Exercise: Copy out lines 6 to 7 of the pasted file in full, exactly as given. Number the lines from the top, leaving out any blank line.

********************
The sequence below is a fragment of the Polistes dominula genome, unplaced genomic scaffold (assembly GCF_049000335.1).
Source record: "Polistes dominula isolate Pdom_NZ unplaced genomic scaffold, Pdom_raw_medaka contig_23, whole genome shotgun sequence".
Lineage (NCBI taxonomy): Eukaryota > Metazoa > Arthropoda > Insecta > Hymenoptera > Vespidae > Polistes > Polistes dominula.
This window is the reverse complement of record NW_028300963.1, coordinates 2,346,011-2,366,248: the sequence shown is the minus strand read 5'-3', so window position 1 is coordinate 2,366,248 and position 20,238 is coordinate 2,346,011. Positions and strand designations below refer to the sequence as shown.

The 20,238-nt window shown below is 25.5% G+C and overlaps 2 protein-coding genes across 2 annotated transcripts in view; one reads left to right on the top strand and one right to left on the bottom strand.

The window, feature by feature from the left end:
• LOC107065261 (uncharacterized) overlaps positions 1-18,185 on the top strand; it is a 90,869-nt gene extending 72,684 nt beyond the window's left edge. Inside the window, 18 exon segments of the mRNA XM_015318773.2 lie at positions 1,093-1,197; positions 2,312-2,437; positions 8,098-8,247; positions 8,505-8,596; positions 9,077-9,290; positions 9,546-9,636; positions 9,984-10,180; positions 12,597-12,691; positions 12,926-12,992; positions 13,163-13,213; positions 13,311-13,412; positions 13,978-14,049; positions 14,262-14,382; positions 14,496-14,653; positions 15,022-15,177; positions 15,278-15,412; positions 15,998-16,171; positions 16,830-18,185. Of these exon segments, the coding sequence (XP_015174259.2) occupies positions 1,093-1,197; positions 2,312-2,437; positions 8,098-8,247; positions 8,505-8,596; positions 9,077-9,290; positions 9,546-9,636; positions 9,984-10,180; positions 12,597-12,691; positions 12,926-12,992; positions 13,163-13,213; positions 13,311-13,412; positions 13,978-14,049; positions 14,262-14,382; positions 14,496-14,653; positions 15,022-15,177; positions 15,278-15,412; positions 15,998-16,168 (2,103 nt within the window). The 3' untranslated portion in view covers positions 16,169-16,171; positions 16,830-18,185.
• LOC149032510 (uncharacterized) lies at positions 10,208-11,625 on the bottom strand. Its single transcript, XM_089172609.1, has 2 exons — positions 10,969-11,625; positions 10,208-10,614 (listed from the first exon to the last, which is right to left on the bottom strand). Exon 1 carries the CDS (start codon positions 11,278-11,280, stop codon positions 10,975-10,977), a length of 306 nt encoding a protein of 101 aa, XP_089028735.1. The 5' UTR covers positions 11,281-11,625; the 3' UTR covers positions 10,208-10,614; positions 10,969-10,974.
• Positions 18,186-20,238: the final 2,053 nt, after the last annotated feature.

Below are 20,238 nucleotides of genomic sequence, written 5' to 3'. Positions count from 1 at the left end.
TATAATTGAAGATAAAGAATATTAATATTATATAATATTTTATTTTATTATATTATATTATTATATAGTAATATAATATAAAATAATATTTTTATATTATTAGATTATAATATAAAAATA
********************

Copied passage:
The window, feature by feature from the left end:
• LOC107065261 (uncharacterized) overlaps positions 1-18,185 on the top strand; it is a 90,869-nt gene extending 72,684 nt beyond the window's left edge. Inside the window, 18 exon segments of the mRNA XM_015318773.2 lie at positions 1,093-1,197; positions 2,312-2,437; positions 8,098-8,247; positions 8,505-8,596; positions 9,077-9,290; positions 9,546-9,636; positions 9,984-10,180; positions 12,597-12,691; positions 12,926-12,992; positions 13,163-13,213; positions 13,311-13,412; positions 13,978-14,049; positions 14,262-14,382; positions 14,496-14,653; positions 15,022-15,177; positions 15,278-15,412; positions 15,998-16,171; positions 16,830-18,185. Of these exon segments, the coding sequence (XP_015174259.2) occupies positions 1,093-1,197; positions 2,312-2,437; positions 8,098-8,247; positions 8,505-8,596; positions 9,077-9,290; positions 9,546-9,636; positions 9,984-10,180; positions 12,597-12,691; positions 12,926-12,992; positions 13,163-13,213; positions 13,311-13,412; positions 13,978-14,049; positions 14,262-14,382; positions 14,496-14,653; positions 15,022-15,177; positions 15,278-15,412; positions 15,998-16,168 (2,103 nt within the window). The 3' untranslated portion in view covers positions 16,169-16,171; positions 16,830-18,185.